2. Check your Following feed daily, and never miss an article. Access your Following feed from your account menu at the top right corner of every page.

Follow the author of this article:

Follow topics related to this article:

View more suggestions in Following Read more about following topics and authors
Report an error Editorial code of conduct
Due to technical reasons, we have temporarily removed commenting from our articles. We hope to have this fixed soon. Thank you for your patience. If you are looking to give feedback on our new site, please send it along to feedback@globeandmail.com. If you want to write a letter to the editor, please forward to letters@globeandmail.com.

Welcome to The Globe and Mail’s comment community. This is a space where subscribers can engage with each other and Globe staff. Non-subscribers can read and sort comments but will not be able to engage with them in any way. Click here to subscribe.

If you would like to write a letter to the editor, please forward it to letters@globeandmail.com. Readers can also interact with The Globe on Facebook and Twitter .

Welcome to The Globe and Mail’s comment community. This is a space where subscribers can engage with each other and Globe staff. Non-subscribers can read and sort comments but will not be able to engage with them in any way. Click here to subscribe.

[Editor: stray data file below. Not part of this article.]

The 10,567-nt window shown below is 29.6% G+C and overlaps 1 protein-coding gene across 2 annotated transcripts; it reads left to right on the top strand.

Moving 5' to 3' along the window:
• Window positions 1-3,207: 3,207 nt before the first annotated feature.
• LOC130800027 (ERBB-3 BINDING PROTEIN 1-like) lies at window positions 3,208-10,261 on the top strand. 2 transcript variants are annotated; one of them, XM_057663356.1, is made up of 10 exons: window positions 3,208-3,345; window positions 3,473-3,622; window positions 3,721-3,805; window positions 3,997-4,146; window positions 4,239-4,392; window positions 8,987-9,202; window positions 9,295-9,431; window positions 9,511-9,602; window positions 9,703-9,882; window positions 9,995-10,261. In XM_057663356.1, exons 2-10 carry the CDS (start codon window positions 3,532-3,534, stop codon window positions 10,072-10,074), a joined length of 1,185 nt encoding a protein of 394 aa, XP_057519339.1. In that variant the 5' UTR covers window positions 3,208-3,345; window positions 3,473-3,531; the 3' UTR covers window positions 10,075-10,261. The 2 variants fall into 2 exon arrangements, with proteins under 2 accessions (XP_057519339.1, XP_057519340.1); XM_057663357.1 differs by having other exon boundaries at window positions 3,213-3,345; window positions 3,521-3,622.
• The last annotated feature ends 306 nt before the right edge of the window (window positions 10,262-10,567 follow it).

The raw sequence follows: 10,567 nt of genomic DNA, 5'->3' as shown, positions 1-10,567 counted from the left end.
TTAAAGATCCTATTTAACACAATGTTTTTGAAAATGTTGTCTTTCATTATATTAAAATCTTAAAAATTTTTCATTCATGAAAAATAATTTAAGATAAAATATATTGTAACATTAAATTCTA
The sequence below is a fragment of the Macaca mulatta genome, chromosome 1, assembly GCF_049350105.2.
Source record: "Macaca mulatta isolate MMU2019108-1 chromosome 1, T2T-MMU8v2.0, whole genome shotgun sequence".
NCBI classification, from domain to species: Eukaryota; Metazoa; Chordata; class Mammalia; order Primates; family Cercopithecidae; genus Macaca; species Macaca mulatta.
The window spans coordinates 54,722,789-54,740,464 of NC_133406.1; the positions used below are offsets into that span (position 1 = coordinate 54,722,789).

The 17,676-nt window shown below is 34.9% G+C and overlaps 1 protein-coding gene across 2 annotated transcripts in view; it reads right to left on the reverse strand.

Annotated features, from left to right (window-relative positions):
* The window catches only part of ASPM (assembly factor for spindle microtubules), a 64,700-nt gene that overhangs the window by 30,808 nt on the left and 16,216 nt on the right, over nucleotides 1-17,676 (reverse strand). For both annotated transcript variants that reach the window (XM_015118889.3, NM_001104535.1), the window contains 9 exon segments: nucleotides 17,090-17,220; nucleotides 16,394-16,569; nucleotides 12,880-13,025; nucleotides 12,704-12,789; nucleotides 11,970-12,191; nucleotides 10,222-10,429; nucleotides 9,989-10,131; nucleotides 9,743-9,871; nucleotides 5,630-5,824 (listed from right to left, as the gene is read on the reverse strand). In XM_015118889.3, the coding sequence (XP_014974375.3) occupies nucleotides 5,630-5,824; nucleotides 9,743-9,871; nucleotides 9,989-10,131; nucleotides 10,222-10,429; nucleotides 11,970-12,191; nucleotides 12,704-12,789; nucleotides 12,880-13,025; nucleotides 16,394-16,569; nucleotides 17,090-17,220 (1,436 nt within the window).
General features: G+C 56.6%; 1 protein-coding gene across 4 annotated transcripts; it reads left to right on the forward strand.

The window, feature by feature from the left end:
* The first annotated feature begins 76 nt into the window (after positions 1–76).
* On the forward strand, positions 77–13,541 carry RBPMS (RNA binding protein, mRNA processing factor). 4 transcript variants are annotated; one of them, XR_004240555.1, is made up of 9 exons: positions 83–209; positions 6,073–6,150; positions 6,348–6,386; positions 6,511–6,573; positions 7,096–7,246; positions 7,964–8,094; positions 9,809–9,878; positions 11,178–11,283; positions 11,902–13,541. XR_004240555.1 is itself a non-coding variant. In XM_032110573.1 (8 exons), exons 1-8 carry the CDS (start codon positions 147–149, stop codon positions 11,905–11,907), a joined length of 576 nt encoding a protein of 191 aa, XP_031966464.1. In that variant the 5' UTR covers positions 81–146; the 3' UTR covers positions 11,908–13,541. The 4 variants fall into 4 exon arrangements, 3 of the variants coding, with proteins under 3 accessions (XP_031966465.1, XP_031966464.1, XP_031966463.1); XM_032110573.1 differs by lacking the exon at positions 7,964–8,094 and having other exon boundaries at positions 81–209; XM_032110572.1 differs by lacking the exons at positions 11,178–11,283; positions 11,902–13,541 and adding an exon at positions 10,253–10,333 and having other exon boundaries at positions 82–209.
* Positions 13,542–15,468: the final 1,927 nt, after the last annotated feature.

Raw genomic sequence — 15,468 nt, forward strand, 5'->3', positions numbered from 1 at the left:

If you would like to write a letter to the editor, please forward it to letters@globeandmail.com. Readers can also interact with The Globe on Facebook and Twitter .

Welcome to The Globe and Mail’s comment community. This is a space where subscribers can engage with each other and Globe staff.

We aim to create a safe and valuable space for discussion and debate. That means:

  • Treat others as you wish to be treated
  • Criticize ideas, not people
  • Stay on topic
  • Avoid the use of toxic and offensive language
  • Flag bad behaviour

If you do not see your comment posted immediately, it is being reviewed by the moderation team and may appear shortly, generally within an hour.

We aim to have all comments reviewed in a timely manner.

Comments that violate our community guidelines will not be posted.

UPDATED: Read our community guidelines here

Discussion loading ...

To view this site properly, enable cookies in your browser. Read our privacy policy to learn more.
How to enable cookies